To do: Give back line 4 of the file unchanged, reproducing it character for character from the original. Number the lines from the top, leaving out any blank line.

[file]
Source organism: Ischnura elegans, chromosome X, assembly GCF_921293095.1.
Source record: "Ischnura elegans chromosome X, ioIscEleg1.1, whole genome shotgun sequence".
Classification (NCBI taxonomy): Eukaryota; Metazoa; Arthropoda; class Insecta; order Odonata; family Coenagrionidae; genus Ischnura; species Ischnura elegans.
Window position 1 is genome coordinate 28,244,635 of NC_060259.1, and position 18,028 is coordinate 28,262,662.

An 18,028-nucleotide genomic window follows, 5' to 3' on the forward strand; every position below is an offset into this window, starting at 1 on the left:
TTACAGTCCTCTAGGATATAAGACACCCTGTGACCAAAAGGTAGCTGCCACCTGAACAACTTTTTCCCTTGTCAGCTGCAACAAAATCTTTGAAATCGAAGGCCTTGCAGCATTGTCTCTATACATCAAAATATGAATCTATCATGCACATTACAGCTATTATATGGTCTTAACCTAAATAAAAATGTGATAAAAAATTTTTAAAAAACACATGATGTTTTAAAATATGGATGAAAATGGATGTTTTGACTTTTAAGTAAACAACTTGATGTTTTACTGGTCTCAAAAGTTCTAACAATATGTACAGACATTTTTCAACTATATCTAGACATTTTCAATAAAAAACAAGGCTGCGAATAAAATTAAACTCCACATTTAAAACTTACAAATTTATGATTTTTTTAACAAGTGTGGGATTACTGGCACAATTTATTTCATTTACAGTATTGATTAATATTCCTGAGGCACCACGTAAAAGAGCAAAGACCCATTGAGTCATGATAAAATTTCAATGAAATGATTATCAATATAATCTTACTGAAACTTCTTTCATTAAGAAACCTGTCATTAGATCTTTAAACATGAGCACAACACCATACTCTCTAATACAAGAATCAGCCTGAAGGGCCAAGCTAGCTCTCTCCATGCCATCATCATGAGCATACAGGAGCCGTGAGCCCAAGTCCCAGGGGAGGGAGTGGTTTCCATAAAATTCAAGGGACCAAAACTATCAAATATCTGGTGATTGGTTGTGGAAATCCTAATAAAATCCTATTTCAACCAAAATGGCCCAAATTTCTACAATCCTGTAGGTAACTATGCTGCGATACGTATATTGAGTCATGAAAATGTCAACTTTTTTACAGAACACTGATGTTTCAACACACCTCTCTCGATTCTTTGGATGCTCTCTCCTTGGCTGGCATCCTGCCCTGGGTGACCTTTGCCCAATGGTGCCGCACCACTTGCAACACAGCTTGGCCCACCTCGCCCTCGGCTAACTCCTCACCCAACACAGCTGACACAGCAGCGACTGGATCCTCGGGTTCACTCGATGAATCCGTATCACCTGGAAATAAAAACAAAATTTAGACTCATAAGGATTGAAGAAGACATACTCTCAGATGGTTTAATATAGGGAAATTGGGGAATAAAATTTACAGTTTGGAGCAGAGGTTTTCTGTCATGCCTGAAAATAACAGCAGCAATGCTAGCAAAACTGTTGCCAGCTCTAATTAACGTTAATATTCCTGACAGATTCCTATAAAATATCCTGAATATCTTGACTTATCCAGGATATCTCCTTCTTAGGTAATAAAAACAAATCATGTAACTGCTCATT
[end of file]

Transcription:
Window position 1 is genome coordinate 28,244,635 of NC_060259.1, and position 18,028 is coordinate 28,262,662.